Sal Khan’s first inkling that COVID-19 was going to disrupt education around the world came in February, when the popular online learning platform he created saw a surge in traffic from South Korea.
“We got a letter from a teacher who was saying how they were using Khan Academy to keep the kids learning during school closure,” he told AFP from San Francisco, saying he soon realized the vital role his organization could play in the pandemic.
The idea for Khan Academy began in 2004 when Khan, then a hedge fund manager, started giving math lessons to his 12-year-old cousin who lived on the other side of the United States, using Yahoo Doodle.
Since that time, it has become one of the world’s leading internet education sites, available in 46 languages with a user base of 100 million, for whom it is completely free, thanks to the support of the Gates Foundation, Google and more.
But Khan soon recognized that the platform’s videos, articles and online tests designed to supplement students’ learning in normal times weren’t enough for quarantined schooling.
They began creating detailed daily schedules to provide children with the structure they were missing out on in schools, and hosting webinars to help parents and teachers.
“We also began stress testing the servers,” added the 43-year-old, as the number of learners shot up from about 20 to 30 million per month, and each user spent two-thirds more time learning than previously.
As many students return to school only via virtual or hybrid learning this fall, Khan said that the world had to find ways to mitigate the impact.
His tips include giving children a dedicated workspace that helps them mentally differentiate where they’re studying and where they can goof off.
Another suggestion to reduce feelings of isolation: physically-distanced park meet-ups between families with children of a similar age.
In order to prevent mental atrophy and prepare their kids to return, parents can leverage online learning for the core subjects like math.
“Try to get at least 20 to 30 minutes of practice in a day,” he said.
For reading and writing, parents can look for book lists and organize Zoom meetings for their children to talk about what they read. They can also write about the books and have their peers give feedback.
“You’ve got to make it interactive, you’ve got to pull kids out of the screen, a lecture over Zoom is not a good idea,” he said.
One drawback of distance learning is that it widens the attainment gaps between children from better and worse-off families.
Khan admitted the situation was far from ideal, but said in the long run there may be certain “silver linings” — such as renewed effort to close the digital divide.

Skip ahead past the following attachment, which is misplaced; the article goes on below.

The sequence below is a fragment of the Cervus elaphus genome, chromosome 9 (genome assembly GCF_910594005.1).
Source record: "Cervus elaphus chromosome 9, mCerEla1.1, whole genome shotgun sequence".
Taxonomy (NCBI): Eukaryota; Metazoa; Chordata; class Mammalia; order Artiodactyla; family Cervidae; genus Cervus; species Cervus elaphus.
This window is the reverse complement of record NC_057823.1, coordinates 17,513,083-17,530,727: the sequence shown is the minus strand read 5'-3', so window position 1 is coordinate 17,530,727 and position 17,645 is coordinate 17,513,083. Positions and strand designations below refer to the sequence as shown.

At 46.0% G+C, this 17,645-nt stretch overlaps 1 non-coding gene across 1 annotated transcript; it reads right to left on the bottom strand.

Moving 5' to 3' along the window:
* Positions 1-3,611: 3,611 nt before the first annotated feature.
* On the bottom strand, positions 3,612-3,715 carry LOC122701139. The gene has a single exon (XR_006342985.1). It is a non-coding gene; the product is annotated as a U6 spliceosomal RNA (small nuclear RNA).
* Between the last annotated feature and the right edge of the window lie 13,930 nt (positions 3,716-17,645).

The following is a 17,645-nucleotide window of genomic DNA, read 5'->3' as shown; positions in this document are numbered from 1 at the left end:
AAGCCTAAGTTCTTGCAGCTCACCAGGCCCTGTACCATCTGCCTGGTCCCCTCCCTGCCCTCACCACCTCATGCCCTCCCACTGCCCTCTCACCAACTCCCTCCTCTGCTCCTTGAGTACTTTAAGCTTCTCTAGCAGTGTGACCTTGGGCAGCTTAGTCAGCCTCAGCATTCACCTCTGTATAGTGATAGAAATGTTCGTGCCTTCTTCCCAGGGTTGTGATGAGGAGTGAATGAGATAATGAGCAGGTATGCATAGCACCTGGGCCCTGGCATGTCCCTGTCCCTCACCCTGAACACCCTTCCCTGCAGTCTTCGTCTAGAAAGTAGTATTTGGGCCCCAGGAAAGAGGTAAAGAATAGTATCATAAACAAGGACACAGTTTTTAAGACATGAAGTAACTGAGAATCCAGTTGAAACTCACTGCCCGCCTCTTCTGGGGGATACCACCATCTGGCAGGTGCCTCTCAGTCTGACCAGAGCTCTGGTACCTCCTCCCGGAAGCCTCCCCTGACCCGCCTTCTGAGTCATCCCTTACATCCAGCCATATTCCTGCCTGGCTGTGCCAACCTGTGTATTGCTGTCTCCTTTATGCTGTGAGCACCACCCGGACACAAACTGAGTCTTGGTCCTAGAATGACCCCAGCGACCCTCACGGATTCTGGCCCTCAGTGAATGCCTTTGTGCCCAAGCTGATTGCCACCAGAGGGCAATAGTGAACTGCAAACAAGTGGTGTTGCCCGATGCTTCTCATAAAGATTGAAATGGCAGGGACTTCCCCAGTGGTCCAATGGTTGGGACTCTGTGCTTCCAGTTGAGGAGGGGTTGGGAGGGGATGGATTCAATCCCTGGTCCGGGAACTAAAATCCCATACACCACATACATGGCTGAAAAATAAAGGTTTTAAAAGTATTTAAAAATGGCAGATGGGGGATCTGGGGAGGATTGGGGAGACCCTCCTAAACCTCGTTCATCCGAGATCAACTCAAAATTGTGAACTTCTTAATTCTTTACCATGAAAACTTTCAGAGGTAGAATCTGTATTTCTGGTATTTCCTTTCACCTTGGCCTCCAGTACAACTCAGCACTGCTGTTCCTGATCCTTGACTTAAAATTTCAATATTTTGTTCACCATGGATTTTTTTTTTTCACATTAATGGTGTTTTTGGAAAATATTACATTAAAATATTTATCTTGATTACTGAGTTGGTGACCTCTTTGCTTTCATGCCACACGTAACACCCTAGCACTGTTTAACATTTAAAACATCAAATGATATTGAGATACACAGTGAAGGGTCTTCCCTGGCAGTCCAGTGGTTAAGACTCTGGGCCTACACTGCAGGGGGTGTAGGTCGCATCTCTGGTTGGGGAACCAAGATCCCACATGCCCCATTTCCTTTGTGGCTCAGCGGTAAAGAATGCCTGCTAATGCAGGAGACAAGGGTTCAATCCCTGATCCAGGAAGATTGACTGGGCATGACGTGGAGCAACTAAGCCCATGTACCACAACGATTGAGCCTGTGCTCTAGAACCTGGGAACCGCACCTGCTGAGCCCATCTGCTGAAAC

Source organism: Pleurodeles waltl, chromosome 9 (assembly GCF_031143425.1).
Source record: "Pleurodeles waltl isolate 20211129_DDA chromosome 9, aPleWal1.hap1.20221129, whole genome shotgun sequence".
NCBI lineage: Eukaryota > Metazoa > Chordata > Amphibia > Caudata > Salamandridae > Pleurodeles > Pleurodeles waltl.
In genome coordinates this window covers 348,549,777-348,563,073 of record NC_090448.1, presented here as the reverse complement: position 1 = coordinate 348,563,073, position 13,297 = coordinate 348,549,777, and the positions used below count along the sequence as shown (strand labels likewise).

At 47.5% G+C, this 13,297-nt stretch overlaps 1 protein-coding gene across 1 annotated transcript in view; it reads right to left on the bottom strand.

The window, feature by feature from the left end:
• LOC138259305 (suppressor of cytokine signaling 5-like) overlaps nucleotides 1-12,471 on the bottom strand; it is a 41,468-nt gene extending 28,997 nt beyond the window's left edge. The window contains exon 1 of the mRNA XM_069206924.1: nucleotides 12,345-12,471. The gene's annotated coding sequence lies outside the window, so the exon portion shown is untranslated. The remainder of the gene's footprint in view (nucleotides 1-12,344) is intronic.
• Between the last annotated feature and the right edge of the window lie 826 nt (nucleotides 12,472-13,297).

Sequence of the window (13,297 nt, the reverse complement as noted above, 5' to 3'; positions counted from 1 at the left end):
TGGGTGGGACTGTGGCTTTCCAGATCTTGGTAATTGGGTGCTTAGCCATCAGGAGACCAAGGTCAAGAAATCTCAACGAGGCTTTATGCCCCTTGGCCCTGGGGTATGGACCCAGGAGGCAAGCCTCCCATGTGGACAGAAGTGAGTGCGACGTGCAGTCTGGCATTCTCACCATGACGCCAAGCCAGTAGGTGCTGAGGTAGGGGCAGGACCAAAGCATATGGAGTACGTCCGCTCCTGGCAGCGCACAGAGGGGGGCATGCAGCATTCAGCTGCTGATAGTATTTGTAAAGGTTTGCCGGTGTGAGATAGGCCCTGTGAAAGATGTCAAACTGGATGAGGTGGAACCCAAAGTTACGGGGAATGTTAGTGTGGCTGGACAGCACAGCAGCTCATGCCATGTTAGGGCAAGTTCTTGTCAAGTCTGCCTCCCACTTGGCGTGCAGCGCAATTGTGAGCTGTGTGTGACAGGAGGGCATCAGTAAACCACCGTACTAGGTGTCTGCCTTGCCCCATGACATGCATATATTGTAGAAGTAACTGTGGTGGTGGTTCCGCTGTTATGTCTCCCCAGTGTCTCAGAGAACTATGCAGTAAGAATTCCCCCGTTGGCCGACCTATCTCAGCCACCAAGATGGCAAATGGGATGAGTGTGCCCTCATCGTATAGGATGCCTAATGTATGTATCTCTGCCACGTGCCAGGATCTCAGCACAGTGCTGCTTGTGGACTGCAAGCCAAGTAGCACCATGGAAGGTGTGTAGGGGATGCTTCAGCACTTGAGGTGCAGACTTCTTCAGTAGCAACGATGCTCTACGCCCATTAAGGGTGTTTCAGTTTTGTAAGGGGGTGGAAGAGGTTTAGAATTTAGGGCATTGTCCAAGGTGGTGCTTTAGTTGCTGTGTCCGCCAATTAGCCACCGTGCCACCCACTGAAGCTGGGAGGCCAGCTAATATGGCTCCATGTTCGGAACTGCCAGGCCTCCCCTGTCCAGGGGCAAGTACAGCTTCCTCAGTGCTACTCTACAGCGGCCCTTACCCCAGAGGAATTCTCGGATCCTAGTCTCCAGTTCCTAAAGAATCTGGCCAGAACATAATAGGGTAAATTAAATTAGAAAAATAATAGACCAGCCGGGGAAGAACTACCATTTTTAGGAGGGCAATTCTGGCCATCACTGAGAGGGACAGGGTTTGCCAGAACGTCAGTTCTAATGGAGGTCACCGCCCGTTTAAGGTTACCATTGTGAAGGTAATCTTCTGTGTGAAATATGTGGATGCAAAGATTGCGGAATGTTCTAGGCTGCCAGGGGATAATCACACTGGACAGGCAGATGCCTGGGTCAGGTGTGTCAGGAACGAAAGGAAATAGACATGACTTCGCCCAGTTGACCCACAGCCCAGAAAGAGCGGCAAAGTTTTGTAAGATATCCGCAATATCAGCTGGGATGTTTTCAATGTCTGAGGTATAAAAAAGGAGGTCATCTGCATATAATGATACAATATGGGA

A project he’s currently working on called “schoolhouse.world” would connect children to tutors online for free.
Unlike other major online education players like Coursera and EdX that are fee-charging, nonprofit Khan Academy teaches subjects from kindergarten up to college level at zero cost.
Khan, who studied computer science at MIT and has a Harvard business school MBA, devised many of the site’s courses himself, particularly in math and science (it also hosts subjects like history, economics and law).
He is widely praised for instilling a sense of wonder about a subject, while also explaining the nitty-gritty in ways that are clear and help build confidence.
Multiple studies have found use of the platform is linked to higher test scores, particularly in math, and Khan Academy has established partnerships with school districts across the US.
Most recently, a small randomized controlled trial by UMass-Amherst this May found the free literacy app Khan Academy Kids boosted early literacy skills among high-poverty families.
How did he become such a proficient teacher?
“I was the kid who wanted to learn for learning’s sake,” he jokes, rather than studying for the test.
When word of his early success tutoring his cousin Nadia got out among his large family, more cousins came to him for help, and “I was just trying to explain to my cousins, and I guess everyone’s cousins, the way that I learned myself,” added Khan, who is of Indian and Bangladeshi descent.
In 2015, Khan Academy became an official partner of the SAT — the standardized test used for US college admissions.
Here too, the platform’s impact on outcomes has been backed by research, unlike for-profit companies that charge up to thousands of dollars for the same services but don’t publish their efficacy data.
This, Khan said, went to the core of his philosophy: that education isn’t well suited to the marketplace and it’s his job to “level the playing field.”
“If there’s a young child who needs to learn, we shouldn’t be saying, ‘How much do their parents make?’ Or ‘Can they get the credit card out?’ We should say, ‘Let’s teach them.'”